One of the most popular tourist destination in Canada, Vancouver in British Columbia, offer so much to see and do, that one visit to the city, probably will not be enough.
Vancouver, always amongst the top five cities in the world for livability and quality of life, is named after George Vancouver who claimed the land for the British. When you visit Vancouver it is important to ensure that you have a proper plan and know exactly what you would like to see and do. Otherwise you will be so overwhelmed, and you just might miss half the world class attractions back-dropped by awe-inspiring mountains.
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1. Stanley Park
This national historic site is a 400 hectare oasis in the big busy city of Vancouver. It is famous for the scenic views of water, mountains, sky and the Seawall. The park offers beautiful trails, beaches, wildlife, various landmarks and even some great restaurants.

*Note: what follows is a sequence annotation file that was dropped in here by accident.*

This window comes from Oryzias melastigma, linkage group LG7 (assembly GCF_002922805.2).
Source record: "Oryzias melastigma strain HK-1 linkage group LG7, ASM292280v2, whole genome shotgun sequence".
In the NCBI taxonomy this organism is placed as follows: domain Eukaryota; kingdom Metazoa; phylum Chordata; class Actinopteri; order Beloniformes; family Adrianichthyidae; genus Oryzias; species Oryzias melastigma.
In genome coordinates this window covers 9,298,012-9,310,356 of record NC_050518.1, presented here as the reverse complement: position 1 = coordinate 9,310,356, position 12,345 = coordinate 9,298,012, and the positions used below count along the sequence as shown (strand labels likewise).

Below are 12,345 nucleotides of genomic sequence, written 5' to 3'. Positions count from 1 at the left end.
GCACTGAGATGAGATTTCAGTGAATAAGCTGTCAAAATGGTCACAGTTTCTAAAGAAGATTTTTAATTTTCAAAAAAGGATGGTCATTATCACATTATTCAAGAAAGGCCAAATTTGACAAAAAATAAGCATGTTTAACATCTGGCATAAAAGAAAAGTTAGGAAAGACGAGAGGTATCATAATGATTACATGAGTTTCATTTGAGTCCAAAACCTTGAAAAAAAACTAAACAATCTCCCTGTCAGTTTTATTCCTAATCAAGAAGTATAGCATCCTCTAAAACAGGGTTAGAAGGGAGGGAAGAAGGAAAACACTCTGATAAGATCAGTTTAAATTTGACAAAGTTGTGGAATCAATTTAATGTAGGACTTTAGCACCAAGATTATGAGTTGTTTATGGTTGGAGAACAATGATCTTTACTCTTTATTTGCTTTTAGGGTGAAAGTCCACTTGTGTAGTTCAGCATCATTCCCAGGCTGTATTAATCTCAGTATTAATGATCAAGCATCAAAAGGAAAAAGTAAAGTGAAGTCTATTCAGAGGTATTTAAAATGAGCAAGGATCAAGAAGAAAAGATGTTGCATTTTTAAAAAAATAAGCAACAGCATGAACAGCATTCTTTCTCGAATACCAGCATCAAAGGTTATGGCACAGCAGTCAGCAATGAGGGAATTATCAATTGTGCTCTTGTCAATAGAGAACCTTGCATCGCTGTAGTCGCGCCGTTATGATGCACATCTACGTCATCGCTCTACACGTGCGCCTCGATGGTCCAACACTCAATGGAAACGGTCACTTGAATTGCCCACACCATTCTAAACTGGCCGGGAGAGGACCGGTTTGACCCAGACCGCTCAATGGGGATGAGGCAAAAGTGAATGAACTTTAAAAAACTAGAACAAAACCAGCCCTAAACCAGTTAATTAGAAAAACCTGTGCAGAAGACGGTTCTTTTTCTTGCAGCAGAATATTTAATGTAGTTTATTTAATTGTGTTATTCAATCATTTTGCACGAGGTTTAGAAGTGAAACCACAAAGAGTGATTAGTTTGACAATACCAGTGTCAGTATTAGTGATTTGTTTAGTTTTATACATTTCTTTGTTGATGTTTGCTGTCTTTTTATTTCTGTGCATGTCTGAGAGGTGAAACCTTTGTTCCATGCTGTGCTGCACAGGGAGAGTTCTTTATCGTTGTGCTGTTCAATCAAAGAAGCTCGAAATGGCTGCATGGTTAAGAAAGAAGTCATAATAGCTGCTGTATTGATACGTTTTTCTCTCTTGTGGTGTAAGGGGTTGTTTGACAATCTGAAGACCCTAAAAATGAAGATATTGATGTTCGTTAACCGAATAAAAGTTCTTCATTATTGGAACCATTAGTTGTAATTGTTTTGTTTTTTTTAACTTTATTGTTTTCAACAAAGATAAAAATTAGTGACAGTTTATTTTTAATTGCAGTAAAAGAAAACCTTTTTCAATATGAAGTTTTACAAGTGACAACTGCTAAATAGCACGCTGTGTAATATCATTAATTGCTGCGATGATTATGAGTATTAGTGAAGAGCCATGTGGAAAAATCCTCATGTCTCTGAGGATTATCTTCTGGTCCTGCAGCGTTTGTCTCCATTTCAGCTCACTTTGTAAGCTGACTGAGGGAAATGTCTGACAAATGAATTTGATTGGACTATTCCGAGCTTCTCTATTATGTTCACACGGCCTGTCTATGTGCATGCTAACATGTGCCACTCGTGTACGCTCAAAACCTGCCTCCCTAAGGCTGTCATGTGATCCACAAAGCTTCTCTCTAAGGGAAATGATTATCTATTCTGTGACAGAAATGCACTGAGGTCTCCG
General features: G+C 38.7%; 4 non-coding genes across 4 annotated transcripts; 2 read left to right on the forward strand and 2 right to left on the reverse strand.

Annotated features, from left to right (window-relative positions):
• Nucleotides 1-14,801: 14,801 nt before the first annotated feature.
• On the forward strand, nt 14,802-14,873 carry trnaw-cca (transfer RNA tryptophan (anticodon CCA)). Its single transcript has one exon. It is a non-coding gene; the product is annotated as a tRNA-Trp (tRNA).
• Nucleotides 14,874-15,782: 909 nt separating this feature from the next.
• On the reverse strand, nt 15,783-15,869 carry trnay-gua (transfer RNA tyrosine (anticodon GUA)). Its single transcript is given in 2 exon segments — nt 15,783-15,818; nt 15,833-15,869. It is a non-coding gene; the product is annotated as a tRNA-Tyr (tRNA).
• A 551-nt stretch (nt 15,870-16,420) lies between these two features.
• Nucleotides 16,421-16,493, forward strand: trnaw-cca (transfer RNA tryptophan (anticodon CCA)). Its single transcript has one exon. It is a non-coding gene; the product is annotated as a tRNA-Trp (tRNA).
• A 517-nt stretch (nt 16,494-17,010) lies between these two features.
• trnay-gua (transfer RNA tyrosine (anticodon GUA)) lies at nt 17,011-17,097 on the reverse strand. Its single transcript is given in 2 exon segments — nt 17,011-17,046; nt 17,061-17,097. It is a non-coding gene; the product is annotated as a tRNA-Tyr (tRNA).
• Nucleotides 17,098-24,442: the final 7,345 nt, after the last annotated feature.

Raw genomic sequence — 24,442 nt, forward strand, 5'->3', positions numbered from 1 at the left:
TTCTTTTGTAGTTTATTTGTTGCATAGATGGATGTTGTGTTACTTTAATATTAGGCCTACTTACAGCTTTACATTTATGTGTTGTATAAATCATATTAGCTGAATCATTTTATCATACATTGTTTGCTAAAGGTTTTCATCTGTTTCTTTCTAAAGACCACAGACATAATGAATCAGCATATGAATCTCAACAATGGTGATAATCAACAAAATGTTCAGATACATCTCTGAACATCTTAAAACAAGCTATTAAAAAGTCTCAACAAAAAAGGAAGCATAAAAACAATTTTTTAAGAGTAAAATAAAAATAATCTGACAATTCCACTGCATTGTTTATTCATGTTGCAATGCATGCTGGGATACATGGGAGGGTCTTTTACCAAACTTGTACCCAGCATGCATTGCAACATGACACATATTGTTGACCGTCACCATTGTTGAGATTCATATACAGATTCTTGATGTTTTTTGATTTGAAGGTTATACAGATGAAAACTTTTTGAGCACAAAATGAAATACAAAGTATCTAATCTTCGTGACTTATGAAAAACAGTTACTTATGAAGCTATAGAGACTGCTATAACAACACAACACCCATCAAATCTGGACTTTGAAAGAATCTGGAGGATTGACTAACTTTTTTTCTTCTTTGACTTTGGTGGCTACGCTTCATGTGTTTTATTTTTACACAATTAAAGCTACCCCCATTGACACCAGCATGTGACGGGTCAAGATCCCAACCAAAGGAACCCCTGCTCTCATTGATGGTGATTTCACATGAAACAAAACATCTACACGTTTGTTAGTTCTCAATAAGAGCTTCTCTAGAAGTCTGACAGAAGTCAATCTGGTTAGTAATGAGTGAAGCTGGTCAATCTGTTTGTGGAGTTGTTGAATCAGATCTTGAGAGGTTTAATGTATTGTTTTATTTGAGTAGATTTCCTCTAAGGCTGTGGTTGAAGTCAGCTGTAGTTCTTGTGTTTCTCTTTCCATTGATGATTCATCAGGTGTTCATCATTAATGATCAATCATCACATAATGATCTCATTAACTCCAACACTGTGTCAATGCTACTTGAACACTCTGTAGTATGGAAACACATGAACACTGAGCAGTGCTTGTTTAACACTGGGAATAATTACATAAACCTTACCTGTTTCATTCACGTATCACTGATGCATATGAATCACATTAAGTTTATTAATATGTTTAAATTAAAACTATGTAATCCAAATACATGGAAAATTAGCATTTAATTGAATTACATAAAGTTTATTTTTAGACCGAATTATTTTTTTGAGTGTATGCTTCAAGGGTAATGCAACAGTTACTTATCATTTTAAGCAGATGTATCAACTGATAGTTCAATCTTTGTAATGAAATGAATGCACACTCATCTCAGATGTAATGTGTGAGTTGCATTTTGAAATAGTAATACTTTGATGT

The park is home to a natural West Coast rainforest, which offers magnificent views of the ocean, mountains and trees. The park is also home to a wide variety of local wildlife. The landmarks include natural, cultural and historical places. It offers a wide variety of experiences and adventures. The park has something for all ages, and even hosts the largest aquarium in Canada.
Stanley Park offers three gardens for visitors to enjoy. Ted and Mary Greig Rhododendron Garden houses a wide variety of hybrid rhododendron and azalea plants, which became part of the garden in the late 1960’s. There are about 4500 plants that are planted around the Stanley Park Pitch and Putt golf course. This garden also houses 50 unique rhododendrons. The park is also home to the Rose Garden famed for its floral displays. It was established in 1920 by the Kiwanis Club and has over 3500 rose bushes as well as climbing roses and clematis. It is definitely worth a visit during flowering season from June to October. Any spectacular garden would only be completed with a Shakespeare Garden. You can find it nestled between the forest and the Rose Garden, where it pays homage to The Bard. The garden has a diverse display of trees that Shakespeare mentions in his plays and poems. On each tree is a plaque with the appropriate quote on it.